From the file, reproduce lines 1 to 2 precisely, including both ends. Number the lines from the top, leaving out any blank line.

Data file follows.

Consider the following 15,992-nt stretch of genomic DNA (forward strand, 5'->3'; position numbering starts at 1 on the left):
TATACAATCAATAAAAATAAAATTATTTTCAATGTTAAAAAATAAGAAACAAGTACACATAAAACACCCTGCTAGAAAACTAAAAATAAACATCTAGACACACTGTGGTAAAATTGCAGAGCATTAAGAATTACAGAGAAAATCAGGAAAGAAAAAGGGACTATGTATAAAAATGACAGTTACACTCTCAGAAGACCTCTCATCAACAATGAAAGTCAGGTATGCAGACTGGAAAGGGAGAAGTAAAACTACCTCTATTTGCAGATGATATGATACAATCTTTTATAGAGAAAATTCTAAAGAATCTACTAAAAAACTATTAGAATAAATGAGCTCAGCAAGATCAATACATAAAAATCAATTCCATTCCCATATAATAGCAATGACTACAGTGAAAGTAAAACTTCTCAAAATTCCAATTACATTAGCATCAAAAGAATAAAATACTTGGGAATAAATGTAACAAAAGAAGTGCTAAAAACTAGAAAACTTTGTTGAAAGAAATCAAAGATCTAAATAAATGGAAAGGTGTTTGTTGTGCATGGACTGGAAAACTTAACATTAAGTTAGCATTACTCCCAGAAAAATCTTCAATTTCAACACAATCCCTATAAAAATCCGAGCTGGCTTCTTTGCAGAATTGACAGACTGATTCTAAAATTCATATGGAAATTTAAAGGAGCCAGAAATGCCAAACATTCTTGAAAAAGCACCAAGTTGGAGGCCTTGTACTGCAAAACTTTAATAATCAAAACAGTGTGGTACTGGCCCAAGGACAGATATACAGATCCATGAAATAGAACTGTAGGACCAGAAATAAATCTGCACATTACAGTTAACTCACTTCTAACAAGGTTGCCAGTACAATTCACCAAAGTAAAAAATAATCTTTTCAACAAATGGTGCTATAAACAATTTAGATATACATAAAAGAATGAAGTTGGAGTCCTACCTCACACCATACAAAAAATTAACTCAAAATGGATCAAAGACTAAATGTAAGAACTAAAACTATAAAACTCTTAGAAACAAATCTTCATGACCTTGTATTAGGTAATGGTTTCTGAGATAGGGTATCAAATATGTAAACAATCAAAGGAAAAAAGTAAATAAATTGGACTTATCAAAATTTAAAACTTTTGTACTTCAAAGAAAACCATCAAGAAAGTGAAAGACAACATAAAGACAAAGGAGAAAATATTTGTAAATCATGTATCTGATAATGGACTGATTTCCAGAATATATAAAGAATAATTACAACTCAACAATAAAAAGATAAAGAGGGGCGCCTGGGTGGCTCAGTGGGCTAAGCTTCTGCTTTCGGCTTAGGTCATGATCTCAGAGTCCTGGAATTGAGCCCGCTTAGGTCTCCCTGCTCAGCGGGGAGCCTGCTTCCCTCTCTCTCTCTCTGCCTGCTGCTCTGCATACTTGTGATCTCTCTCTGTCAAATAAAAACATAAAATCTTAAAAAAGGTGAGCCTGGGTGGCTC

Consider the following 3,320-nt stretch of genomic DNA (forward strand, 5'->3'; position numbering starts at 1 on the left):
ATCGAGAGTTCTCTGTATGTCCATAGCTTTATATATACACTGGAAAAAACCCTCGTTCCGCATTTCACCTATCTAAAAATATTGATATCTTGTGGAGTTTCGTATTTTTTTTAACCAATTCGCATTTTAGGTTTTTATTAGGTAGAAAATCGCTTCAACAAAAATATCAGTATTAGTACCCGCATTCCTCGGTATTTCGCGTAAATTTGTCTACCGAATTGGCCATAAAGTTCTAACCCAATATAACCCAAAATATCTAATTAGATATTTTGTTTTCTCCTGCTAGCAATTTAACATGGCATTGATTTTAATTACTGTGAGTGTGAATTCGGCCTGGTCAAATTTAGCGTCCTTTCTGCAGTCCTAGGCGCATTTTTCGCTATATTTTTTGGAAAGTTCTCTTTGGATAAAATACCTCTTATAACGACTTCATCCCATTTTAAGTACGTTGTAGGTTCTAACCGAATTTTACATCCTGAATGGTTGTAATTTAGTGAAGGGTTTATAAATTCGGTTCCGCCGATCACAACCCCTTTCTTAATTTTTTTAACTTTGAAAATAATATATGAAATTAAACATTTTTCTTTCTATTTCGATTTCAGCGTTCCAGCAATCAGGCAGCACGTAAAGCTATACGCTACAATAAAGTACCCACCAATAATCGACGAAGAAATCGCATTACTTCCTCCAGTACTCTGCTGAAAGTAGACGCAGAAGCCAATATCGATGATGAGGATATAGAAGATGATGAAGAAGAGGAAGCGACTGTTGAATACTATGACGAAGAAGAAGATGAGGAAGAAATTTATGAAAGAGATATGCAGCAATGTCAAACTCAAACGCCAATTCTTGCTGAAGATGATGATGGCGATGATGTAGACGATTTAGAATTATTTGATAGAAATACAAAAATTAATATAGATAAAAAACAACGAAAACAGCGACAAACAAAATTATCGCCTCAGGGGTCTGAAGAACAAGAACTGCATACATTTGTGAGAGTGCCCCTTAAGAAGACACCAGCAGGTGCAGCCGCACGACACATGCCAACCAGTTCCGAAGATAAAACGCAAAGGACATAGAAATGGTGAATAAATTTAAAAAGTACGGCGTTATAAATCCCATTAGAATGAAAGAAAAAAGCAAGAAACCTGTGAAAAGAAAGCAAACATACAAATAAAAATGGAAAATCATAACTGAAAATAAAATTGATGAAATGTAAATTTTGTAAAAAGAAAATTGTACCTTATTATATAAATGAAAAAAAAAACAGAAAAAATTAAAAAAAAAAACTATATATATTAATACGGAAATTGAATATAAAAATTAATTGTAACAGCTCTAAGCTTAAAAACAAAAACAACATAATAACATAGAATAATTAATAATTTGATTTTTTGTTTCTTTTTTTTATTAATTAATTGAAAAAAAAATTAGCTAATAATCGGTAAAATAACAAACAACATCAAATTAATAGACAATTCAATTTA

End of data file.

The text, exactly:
Consider the following 15,992-nt stretch of genomic DNA (forward strand, 5'->3'; position numbering starts at 1 on the left):
TATACAATCAATAAAAATAAAATTATTTTCAATGTTAAAAAATAAGAAACAAGTACACATAAAACACCCTGCTAGAAAACTAAAAATAAACATCTAGACACACTGTGGTAAAATTGCAGAGCATTAAGAATTACAGAGAAAATCAGGAAAGAAAAAGGGACTATGTATAAAAATGACAGTTACACTCTCAGAAGACCTCTCATCAACAATGAAAGTCAGGTATGCAGACTGGAAAGGGAGAAGTAAAACTACCTCTATTTGCAGATGATATGATACAATCTTTTATAGAGAAAATTCTAAAGAATCTACTAAAAAACTATTAGAATAAATGAGCTCAGCAAGATCAATACATAAAAATCAATTCCATTCCCATATAATAGCAATGACTACAGTGAAAGTAAAACTTCTCAAAATTCCAATTACATTAGCATCAAAAGAATAAAATACTTGGGAATAAATGTAACAAAAGAAGTGCTAAAAACTAGAAAACTTTGTTGAAAGAAATCAAAGATCTAAATAAATGGAAAGGTGTTTGTTGTGCATGGACTGGAAAACTTAACATTAAGTTAGCATTACTCCCAGAAAAATCTTCAATTTCAACACAATCCCTATAAAAATCCGAGCTGGCTTCTTTGCAGAATTGACAGACTGATTCTAAAATTCATATGGAAATTTAAAGGAGCCAGAAATGCCAAACATTCTTGAAAAAGCACCAAGTTGGAGGCCTTGTACTGCAAAACTTTAATAATCAAAACAGTGTGGTACTGGCCCAAGGACAGATATACAGATCCATGAAATAGAACTGTAGGACCAGAAATAAATCTGCACATTACAGTTAACTCACTTCTAACAAGGTTGCCAGTACAATTCACCAAAGTAAAAAATAATCTTTTCAACAAATGGTGCTATAAACAATTTAGATATACATAAAAGAATGAAGTTGGAGTCCTACCTCACACCATACAAAAAATTAACTCAAAATGGATCAAAGACTAAATGTAAGAACTAAAACTATAAAACTCTTAGAAACAAATCTTCATGACCTTGTATTAGGTAATGGTTTCTGAGATAGGGTATCAAATATGTAAACAATCAAAGGAAAAAAGTAAATAAATTGGACTTATCAAAATTTAAAACTTTTGTACTTCAAAGAAAACCATCAAGAAAGTGAAAGACAACATAAAGACAAAGGAGAAAATATTTGTAAATCATGTATCTGATAATGGACTGATTTCCAGAATATATAAAGAATAATTACAACTCAACAATAAAAAGATAAAGAGGGGCGCCTGGGTGGCTCAGTGGGCTAAGCTTCTGCTTTCGGCTTAGGTCATGATCTCAGAGTCCTGGAATTGAGCCCGCTTAGGTCTCCCTGCTCAGCGGGGAGCCTGCTTCCCTCTCTCTCTCTCTGCCTGCTGCTCTGCATACTTGTGATCTCTCTCTGTCAAATAAAAACATAAAATCTTAAAAAAGGTGAGCCTGGGTGGCTC